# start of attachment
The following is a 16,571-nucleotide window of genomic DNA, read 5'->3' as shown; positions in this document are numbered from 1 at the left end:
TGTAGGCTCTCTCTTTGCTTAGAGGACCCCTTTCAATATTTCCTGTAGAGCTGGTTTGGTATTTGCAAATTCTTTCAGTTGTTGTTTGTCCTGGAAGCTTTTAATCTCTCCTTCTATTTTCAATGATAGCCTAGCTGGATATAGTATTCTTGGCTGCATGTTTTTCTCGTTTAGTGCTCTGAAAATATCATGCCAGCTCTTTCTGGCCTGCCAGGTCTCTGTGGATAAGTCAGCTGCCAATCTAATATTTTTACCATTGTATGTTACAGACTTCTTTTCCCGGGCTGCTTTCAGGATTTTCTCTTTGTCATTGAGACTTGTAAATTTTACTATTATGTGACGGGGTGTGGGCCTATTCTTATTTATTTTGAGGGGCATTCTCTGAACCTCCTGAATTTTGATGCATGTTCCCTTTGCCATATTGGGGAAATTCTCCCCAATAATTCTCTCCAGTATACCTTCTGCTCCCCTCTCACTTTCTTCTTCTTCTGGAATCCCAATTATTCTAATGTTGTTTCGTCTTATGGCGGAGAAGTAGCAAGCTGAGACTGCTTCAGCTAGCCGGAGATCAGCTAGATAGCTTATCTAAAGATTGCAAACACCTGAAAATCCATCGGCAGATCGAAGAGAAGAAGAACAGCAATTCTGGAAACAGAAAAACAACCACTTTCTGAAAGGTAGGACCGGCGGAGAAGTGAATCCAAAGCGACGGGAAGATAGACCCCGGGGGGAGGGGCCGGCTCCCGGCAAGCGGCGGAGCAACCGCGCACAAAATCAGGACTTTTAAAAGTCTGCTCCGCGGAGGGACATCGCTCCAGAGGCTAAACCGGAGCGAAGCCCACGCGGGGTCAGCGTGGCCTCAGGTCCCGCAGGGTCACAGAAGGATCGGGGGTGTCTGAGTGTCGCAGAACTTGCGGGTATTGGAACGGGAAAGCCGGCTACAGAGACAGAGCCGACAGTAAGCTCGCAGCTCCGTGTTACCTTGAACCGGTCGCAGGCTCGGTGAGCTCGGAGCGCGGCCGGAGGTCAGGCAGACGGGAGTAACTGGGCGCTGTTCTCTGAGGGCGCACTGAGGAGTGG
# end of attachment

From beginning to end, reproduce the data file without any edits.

The following is a 16,571-nucleotide window of genomic DNA, read 5'->3' as shown; positions in this document are numbered from 1 at the left end:
TGTAGGCTCTCTCTTTGCTTAGAGGACCCCTTTCAATATTTCCTGTAGAGCTGGTTTGGTATTTGCAAATTCTTTCAGTTGTTGTTTGTCCTGGAAGCTTTTAATCTCTCCTTCTATTTTCAATGATAGCCTAGCTGGATATAGTATTCTTGGCTGCATGTTTTTCTCGTTTAGTGCTCTGAAAATATCATGCCAGCTCTTTCTGGCCTGCCAGGTCTCTGTGGATAAGTCAGCTGCCAATCTAATATTTTTACCATTGTATGTTACAGACTTCTTTTCCCGGGCTGCTTTCAGGATTTTCTCTTTGTCATTGAGACTTGTAAATTTTACTATTATGTGACGGGGTGTGGGCCTATTCTTATTTATTTTGAGGGGCATTCTCTGAACCTCCTGAATTTTGATGCATGTTCCCTTTGCCATATTGGGGAAATTCTCCCCAATAATTCTCTCCAGTATACCTTCTGCTCCCCTCTCACTTTCTTCTTCTTCTGGAATCCCAATTATTCTAATGTTGTTTCGTCTTATGGCGGAGAAGTAGCAAGCTGAGACTGCTTCAGCTAGCCGGAGATCAGCTAGATAGCTTATCTAAAGATTGCAAACACCTGAAAATCCATCGGCAGATCGAAGAGAAGAAGAACAGCAATTCTGGAAACAGAAAAACAACCACTTTCTGAAAGGTAGGACCGGCGGAGAAGTGAATCCAAAGCGACGGGAAGATAGACCCCGGGGGGAGGGGCCGGCTCCCGGCAAGCGGCGGAGCAACCGCGCACAAAATCAGGACTTTTAAAAGTCTGCTCCGCGGAGGGACATCGCTCCAGAGGCTAAACCGGAGCGAAGCCCACGCGGGGTCAGCGTGGCCTCAGGTCCCGCAGGGTCACAGAAGGATCGGGGGTGTCTGAGTGTCGCAGAACTTGCGGGTATTGGAACGGGAAAGCCGGCTACAGAGACAGAGCCGACAGTAAGCTCGCAGCTCCGTGTTACCTTGAACCGGTCGCAGGCTCGGTGAGCTCGGAGCGCGGCCGGAGGTCAGGCAGACGGGAGTAACTGGGCGCTGTTCTCTGAGGGCGCACTGAGGAGTGG